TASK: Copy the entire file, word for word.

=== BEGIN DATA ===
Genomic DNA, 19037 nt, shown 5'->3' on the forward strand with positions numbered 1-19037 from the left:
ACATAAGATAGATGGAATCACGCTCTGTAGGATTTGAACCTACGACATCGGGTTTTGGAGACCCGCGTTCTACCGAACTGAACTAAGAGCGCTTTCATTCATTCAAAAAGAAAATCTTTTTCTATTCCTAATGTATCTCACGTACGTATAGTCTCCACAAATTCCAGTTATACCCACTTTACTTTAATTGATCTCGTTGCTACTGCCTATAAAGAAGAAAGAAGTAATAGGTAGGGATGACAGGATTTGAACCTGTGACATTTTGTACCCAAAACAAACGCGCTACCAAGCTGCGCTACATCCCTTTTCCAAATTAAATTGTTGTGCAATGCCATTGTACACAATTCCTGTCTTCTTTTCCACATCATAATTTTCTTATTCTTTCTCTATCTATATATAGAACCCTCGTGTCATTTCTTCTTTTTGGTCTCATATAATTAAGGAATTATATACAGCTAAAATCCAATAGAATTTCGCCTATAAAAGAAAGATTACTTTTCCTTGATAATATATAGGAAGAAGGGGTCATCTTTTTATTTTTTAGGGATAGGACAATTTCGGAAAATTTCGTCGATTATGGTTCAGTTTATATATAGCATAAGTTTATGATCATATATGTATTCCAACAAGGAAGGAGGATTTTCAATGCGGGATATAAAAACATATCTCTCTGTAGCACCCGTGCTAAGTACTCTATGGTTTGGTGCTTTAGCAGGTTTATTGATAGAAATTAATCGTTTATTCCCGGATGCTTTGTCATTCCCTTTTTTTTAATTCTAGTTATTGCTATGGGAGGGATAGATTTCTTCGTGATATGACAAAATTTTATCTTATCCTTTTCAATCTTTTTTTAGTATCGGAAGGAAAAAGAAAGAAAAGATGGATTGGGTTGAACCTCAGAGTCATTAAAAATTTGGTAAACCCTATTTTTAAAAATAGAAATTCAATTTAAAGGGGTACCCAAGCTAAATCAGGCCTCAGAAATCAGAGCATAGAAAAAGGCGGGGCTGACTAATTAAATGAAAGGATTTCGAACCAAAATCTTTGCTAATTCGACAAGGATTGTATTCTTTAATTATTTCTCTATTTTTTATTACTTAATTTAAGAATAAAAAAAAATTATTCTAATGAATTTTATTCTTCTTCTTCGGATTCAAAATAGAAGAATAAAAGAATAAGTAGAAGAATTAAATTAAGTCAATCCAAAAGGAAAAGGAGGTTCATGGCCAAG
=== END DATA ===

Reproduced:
Genomic DNA, 19037 nt, shown 5'->3' on the forward strand with positions numbered 1-19037 from the left:
ACATAAGATAGATGGAATCACGCTCTGTAGGATTTGAACCTACGACATCGGGTTTTGGAGACCCGCGTTCTACCGAACTGAACTAAGAGCGCTTTCATTCATTCAAAAAGAAAATCTTTTTCTATTCCTAATGTATCTCACGTACGTATAGTCTCCACAAATTCCAGTTATACCCACTTTACTTTAATTGATCTCGTTGCTACTGCCTATAAAGAAGAAAGAAGTAATAGGTAGGGATGACAGGATTTGAACCTGTGACATTTTGTACCCAAAACAAACGCGCTACCAAGCTGCGCTACATCCCTTTTCCAAATTAAATTGTTGTGCAATGCCATTGTACACAATTCCTGTCTTCTTTTCCACATCATAATTTTCTTATTCTTTCTCTATCTATATATAGAACCCTCGTGTCATTTCTTCTTTTTGGTCTCATATAATTAAGGAATTATATACAGCTAAAATCCAATAGAATTTCGCCTATAAAAGAAAGATTACTTTTCCTTGATAATATATAGGAAGAAGGGGTCATCTTTTTATTTTTTAGGGATAGGACAATTTCGGAAAATTTCGTCGATTATGGTTCAGTTTATATATAGCATAAGTTTATGATCATATATGTATTCCAACAAGGAAGGAGGATTTTCAATGCGGGATATAAAAACATATCTCTCTGTAGCACCCGTGCTAAGTACTCTATGGTTTGGTGCTTTAGCAGGTTTATTGATAGAAATTAATCGTTTATTCCCGGATGCTTTGTCATTCCCTTTTTTTTAATTCTAGTTATTGCTATGGGAGGGATAGATTTCTTCGTGATATGACAAAATTTTATCTTATCCTTTTCAATCTTTTTTTAGTATCGGAAGGAAAAAGAAAGAAAAGATGGATTGGGTTGAACCTCAGAGTCATTAAAAATTTGGTAAACCCTATTTTTAAAAATAGAAATTCAATTTAAAGGGGTACCCAAGCTAAATCAGGCCTCAGAAATCAGAGCATAGAAAAAGGCGGGGCTGACTAATTAAATGAAAGGATTTCGAACCAAAATCTTTGCTAATTCGACAAGGATTGTATTCTTTAATTATTTCTCTATTTTTTATTACTTAATTTAAGAATAAAAAAAAATTATTCTAATGAATTTTATTCTTCTTCTTCGGATTCAAAATAGAAGAATAAAAGAATAAGTAGAAGAATTAAATTAAGTCAATCCAAAAGGAAAAGGAGGTTCATGGCCAAG